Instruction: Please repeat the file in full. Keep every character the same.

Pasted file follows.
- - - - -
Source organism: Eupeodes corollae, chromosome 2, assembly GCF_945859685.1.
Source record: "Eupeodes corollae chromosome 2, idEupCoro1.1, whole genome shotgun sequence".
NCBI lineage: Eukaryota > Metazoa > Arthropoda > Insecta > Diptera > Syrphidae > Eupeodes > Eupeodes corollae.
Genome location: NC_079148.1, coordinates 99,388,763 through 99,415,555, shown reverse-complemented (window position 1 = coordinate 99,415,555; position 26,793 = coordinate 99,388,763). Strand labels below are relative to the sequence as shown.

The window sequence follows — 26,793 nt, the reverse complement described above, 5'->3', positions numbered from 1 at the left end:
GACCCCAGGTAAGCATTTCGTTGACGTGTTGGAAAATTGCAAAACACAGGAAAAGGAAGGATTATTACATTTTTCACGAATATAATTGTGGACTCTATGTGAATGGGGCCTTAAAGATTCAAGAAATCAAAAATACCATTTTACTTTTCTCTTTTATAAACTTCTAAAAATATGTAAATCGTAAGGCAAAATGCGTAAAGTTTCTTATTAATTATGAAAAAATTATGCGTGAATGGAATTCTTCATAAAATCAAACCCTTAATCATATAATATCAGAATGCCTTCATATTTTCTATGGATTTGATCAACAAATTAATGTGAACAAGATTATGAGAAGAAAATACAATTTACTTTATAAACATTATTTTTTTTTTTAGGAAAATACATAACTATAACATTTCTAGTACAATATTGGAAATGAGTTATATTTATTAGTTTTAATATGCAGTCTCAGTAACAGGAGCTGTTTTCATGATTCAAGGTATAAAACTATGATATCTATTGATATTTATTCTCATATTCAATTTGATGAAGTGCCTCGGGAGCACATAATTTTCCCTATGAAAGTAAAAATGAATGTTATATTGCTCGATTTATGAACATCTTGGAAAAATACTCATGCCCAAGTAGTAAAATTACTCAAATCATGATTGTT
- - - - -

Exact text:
Source organism: Eupeodes corollae, chromosome 2, assembly GCF_945859685.1.
Source record: "Eupeodes corollae chromosome 2, idEupCoro1.1, whole genome shotgun sequence".
NCBI lineage: Eukaryota > Metazoa > Arthropoda > Insecta > Diptera > Syrphidae > Eupeodes > Eupeodes corollae.
Genome location: NC_079148.1, coordinates 99,388,763 through 99,415,555, shown reverse-complemented (window position 1 = coordinate 99,415,555; position 26,793 = coordinate 99,388,763). Strand labels below are relative to the sequence as shown.

The window sequence follows — 26,793 nt, the reverse complement described above, 5'->3', positions numbered from 1 at the left end:
GACCCCAGGTAAGCATTTCGTTGACGTGTTGGAAAATTGCAAAACACAGGAAAAGGAAGGATTATTACATTTTTCACGAATATAATTGTGGACTCTATGTGAATGGGGCCTTAAAGATTCAAGAAATCAAAAATACCATTTTACTTTTCTCTTTTATAAACTTCTAAAAATATGTAAATCGTAAGGCAAAATGCGTAAAGTTTCTTATTAATTATGAAAAAATTATGCGTGAATGGAATTCTTCATAAAATCAAACCCTTAATCATATAATATCAGAATGCCTTCATATTTTCTATGGATTTGATCAACAAATTAATGTGAACAAGATTATGAGAAGAAAATACAATTTACTTTATAAACATTATTTTTTTTTTTAGGAAAATACATAACTATAACATTTCTAGTACAATATTGGAAATGAGTTATATTTATTAGTTTTAATATGCAGTCTCAGTAACAGGAGCTGTTTTCATGATTCAAGGTATAAAACTATGATATCTATTGATATTTATTCTCATATTCAATTTGATGAAGTGCCTCGGGAGCACATAATTTTCCCTATGAAAGTAAAAATGAATGTTATATTGCTCGATTTATGAACATCTTGGAAAAATACTCATGCCCAAGTAGTAAAATTACTCAAATCATGATTGTT